Please use this identifier to cite or link to this item: http://hdl.handle.net/2440/111074
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Type: Journal article
Title: TRPV1 enhances the afferent response to P2X receptor activation in the mouse urinary bladder
Author: Grundy, L.
Daly, D.
Chapple, C.
Grundy, D.
Chess-Williams, R.
Citation: Scientific Reports, 2018; 8(1):197-1-197-10
Publisher: Springer Nature
Issue Date: 2018
ISSN: 2045-2322
2045-2322
Statement of
Responsibility: 
Luke Grundy, Donna M. Daly, Christopher Chapple, David Grundy, Russ Chess-Williams
Abstract: Both TRPV1 and P2X receptors present on bladder sensory nerve fibres have been implicated in mechanosensation during bladder filling. The aim of this study was to determine possible interactions between these receptors in modulating afferent nerve activity. In wildtype (TRPV1+/+) and TRPV1 knockout (TRPV1-/-) mice, bladder afferent nerve activity, intravesical pressure, and luminal ATP and acetylcholine levels were determined and also intracellular calcium responses of dissociated pelvic DRG neurones and primary mouse urothelial cells (PMUCs). Bladder afferent nerve responses to the purinergic agonist αβMethylene-ATP were depressed in TRPV1-/- mice (p ≤ 0.001) and also in TRPV1+/+ mice treated with the TRPV1-antagonist capsazepine (10 µM; p ≤ 0.001). These effects were independent of changes in bladder compliance or contractility. Responses of DRG neuron to αβMethylene-ATP (30 µM) were unchanged in the TRPV1-/- mice, but the proportion of responsive neurones was reduced (p ≤ 0.01). Although the TRPV1 agonist capsaicin (1 µM) did not evoke intracellular responses in PMUCs from TRPV1+/+ mice, luminal ATP levels were reduced in the TRPV1-/- mice (p ≤ 0.001) compared to wildtype. TRPV1 modulates P2X mediated afferent responses and provides a mechanistic basis for the decrease in sensory symptoms observed following resiniferatoxin and capsaicin treatment for lower urinary tract symptoms.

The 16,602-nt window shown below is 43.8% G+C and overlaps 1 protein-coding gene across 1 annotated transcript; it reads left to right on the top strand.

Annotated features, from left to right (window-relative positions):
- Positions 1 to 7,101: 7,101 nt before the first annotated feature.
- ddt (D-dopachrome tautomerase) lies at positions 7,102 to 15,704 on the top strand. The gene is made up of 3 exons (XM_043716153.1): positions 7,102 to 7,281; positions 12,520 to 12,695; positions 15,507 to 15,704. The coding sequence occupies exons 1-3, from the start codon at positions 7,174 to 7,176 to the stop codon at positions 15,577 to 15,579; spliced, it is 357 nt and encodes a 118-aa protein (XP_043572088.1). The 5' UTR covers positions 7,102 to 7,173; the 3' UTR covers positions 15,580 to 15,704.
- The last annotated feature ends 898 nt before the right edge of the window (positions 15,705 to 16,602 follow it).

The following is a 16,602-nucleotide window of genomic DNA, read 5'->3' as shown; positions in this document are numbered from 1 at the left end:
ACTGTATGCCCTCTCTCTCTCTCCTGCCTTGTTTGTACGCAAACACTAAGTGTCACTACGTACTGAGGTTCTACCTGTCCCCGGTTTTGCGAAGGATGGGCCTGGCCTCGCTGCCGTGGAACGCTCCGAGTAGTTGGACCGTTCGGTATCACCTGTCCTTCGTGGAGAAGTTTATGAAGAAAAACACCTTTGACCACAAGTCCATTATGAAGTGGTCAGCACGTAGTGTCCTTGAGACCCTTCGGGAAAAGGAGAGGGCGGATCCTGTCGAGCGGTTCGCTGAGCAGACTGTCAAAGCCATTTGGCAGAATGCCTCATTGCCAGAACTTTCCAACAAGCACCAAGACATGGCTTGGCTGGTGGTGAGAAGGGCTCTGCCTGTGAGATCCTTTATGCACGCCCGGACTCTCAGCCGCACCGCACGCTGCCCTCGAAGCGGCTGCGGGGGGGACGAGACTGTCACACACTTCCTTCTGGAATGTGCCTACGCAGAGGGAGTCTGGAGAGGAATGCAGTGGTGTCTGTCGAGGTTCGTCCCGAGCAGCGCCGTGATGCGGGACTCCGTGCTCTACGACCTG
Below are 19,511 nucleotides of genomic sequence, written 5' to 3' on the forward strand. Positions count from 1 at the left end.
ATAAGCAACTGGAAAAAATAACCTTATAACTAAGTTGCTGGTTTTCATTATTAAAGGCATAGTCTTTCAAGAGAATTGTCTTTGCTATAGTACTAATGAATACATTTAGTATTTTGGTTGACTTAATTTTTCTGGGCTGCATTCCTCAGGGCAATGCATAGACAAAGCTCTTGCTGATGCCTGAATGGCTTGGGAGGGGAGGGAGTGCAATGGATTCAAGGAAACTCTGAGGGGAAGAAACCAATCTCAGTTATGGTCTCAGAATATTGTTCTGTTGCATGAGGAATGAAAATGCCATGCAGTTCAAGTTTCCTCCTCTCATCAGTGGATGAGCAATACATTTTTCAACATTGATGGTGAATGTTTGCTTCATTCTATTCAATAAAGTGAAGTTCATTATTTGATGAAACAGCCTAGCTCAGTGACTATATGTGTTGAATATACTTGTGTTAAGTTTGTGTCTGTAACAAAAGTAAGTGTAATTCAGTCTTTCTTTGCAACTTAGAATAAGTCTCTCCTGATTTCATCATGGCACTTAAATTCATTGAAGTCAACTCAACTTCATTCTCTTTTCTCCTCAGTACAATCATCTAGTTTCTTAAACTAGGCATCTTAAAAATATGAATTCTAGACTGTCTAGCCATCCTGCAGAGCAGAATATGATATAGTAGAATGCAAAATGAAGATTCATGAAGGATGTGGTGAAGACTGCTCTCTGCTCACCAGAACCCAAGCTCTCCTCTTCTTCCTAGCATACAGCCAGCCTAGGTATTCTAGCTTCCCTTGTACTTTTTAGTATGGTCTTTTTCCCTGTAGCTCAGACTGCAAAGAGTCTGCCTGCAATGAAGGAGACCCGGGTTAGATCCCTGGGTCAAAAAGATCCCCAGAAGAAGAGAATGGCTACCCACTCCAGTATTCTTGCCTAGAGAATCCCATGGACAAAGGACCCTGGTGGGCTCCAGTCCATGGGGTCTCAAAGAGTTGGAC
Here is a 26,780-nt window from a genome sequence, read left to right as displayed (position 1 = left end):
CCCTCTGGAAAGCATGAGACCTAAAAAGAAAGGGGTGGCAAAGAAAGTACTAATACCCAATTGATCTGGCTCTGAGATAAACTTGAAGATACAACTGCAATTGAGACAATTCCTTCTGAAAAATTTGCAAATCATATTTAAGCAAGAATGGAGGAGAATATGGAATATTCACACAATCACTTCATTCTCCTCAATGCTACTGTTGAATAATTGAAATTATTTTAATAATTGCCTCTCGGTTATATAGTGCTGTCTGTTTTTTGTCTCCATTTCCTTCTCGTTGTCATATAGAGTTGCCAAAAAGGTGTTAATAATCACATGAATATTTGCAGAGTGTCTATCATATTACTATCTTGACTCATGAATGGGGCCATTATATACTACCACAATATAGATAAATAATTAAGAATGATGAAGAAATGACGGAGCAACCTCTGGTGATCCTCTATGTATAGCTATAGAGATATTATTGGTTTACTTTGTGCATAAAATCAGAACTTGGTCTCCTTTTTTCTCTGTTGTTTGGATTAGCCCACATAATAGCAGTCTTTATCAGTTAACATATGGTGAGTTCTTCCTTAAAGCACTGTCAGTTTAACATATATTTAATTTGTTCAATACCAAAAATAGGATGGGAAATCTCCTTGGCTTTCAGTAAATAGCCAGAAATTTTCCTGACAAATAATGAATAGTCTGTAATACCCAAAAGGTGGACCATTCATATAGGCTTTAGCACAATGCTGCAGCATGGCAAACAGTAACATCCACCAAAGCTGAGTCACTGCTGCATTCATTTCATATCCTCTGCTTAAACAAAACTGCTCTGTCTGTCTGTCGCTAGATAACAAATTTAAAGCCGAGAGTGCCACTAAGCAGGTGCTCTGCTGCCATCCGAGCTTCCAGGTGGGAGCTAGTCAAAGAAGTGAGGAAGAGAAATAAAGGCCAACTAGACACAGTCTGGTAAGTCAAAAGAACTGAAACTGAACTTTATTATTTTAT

Keywords: Bladder; neurophysiology
Rights: © The Author(s) 2017 Open Access This article is licensed under a Creative Commons Attribution 4.0 International License, which permits use, sharing, adaptation, distribution and reproduction in any medium or format, as long as you give appropriate credit to the original author(s) and the source, provide a link to the Creative Commons license, and indicate if changes were made. The images or other third party material in this article are included in the article’s Creative Commons license, unless indicated otherwise in a credit line to the material. If material is not included in the article’s Creative Commons license and your intended use is not permitted by statutory regulation or exceeds the permitted use, you will need to obtain permission directly from the copyright holder. To view a copy of this license, visit http://creativecommons.org/licenses/by/4.0/.
RMID: 0030080530
DOI: 10.1038/s41598-017-18136-w
Appears in Collections:Medicine publications

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